Explanation: Electors in certain polling divisions in the electoral district of Palliser (Sask.) were sent voter information cards that advised them to vote at a polling station for the wrong polling division. The adaptation permitted any of those electors who went to that incorrect station to vote to do so by transfer certificate.

Sections 32, 283, 284, 285, 287

Purpose: Allowed returning officers to appoint additional deputy returning officers and poll clerks, working in pairs, to assist in counting the votes from an advance poll if more than 750 electors voted at that poll.

Explanation: The Act provides for the appointment of one deputy returning officer and one poll clerk for each advance poll, but does not provide for the appointment of additional deputy returning officers and poll clerks to count the vote at that poll. The adaptation was made because the uncertainty of winter weather conditions made it likely that increased numbers of electors would vote at advance polls.

Section 151

Purpose: Allowed the use of photocopied ballot papers in polling stations where it was evident that there were insufficient ballot papers and the supply could not be replenished before the close of polls.

Explanation: The Act requires that an elector vote using a ballot prepared according to the Act's specifications. There was concern that one or more remote polling stations might run out of ballots on election day and be unable to replenish their supply before the close of polls.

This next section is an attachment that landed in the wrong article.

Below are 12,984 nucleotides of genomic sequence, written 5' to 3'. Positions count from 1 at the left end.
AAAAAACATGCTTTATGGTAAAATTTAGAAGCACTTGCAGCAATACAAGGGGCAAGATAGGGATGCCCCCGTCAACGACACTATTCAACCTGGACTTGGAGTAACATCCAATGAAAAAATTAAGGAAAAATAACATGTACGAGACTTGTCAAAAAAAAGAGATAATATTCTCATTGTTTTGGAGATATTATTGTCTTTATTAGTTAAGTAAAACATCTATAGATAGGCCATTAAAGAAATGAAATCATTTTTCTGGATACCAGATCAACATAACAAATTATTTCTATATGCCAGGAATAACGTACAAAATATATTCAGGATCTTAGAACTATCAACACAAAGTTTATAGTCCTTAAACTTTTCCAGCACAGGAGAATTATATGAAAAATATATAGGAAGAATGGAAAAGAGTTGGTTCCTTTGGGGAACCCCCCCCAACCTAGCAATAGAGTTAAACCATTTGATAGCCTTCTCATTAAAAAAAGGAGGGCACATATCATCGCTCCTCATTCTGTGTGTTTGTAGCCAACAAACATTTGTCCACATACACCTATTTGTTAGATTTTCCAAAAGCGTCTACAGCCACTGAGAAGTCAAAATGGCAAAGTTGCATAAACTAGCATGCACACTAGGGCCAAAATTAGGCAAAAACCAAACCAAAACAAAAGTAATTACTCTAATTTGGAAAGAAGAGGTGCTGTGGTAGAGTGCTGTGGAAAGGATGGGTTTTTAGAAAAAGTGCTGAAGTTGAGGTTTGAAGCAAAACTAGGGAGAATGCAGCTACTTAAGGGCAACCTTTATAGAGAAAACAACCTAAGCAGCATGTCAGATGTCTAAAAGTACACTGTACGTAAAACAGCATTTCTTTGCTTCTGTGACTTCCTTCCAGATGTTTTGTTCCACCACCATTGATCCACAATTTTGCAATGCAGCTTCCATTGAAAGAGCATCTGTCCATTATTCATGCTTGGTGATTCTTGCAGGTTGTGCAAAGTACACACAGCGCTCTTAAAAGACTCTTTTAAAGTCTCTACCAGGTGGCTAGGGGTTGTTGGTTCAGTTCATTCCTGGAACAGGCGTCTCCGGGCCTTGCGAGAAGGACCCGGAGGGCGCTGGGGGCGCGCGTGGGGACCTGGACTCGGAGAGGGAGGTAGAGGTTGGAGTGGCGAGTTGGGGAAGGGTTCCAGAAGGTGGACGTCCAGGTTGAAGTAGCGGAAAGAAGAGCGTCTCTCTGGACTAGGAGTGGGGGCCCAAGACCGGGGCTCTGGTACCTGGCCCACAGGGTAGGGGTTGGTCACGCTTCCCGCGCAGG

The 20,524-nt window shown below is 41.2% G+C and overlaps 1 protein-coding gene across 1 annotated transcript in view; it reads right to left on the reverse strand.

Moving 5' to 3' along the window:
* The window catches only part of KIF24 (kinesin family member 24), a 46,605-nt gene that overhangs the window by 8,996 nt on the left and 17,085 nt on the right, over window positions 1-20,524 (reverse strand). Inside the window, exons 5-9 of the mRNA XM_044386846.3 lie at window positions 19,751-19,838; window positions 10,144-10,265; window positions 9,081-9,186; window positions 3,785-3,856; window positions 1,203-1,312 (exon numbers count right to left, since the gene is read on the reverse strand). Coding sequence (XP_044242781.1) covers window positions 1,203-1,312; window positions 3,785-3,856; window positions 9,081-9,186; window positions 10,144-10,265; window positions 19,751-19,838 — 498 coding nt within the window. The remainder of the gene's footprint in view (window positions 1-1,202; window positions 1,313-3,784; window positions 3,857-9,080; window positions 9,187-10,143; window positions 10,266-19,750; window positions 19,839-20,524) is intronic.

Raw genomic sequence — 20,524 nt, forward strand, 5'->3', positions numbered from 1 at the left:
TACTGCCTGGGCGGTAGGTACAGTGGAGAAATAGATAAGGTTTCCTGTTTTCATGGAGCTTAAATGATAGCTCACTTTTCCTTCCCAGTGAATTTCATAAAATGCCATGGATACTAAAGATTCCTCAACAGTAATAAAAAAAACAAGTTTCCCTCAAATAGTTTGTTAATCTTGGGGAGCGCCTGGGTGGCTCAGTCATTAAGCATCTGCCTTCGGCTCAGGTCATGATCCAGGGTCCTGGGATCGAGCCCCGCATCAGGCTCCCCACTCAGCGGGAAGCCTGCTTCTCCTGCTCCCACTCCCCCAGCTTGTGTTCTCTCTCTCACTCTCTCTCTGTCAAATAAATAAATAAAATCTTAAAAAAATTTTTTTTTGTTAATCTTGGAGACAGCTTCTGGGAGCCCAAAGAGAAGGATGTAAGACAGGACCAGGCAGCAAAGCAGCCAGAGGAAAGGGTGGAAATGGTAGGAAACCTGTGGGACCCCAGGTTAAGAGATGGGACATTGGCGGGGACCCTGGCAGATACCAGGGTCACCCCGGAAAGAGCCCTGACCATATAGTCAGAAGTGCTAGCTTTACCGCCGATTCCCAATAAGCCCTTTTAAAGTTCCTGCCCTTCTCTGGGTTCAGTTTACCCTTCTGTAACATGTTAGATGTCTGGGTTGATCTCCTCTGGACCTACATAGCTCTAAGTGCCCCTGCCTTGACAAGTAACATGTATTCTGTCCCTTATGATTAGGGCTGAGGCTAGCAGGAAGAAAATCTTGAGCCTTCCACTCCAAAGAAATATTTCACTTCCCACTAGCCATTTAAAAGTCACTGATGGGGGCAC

Sections 32, 135

Purpose: Allowed the appointment of an additional poll clerk with the permission of the Chief Electoral Officer at a polling station in Pierrefonds–Dollard (Que.).

Explanation: A poll clerk at a polling station in the electoral district of Pierrefonds–Dollard had to absent himself from his duties for five minutes every hour. As there was a strong turnout in that district, it was necessary to enable the returning officer to appoint an additional poll clerk, if necessary, to ensure that proceedings at the poll were not delayed as a result of these absences.

Sections 159, 160

Purpose: Authorized the returning officer or the central poll supervisor at a specific polling station in the electoral district of Ottawa Centre (Ont.) to issue transfer certificates on election day.

Explanation: A broken elevator prevented some electors from reaching their polling station on the second floor of the building. They received transfer certificates to vote at another polling station located on the ground floor.

Sections 246, 247

Purpose: Extended the statutory process for voting by the Special Voting Rules in provincial institutions to federal institutions.

Explanation: As the Act formerly prohibited voting by prisoners in federal institutions, it does not describe a process for such prisoners to vote. Since the 2002 decision of the Supreme Court of Canada in Sauvé struck down the prohibition, the Act has had to be adapted in every federal election to extend the statutory process for voting in provincial institutions to federal institutions.

Section 252

Purpose: Permitted special ballot officers to set aside special ballots cast by incarcerated electors, and omit their names from the list of electors, if the incarcerated elector specified the correctional institution as the place of ordinary residence.

Explanation: Incarcerated electors who vote using the Special Voting Rules are required to vote in the electoral district of their ordinary residence. The Act directs how that ordinary residence is to be determined. It cannot be the correctional institution in which the elector is imprisoned. Nevertheless, on the application for registration and special ballot, some incarcerated electors indicated the correctional institution as their ordinary residence, and the error was not discovered by the liaison officers who validated the application. The special ballot envelopes had to be set aside to avoid having the ballots counted in the wrong electoral district. The Act contained no provision by which this could be done.

Section 242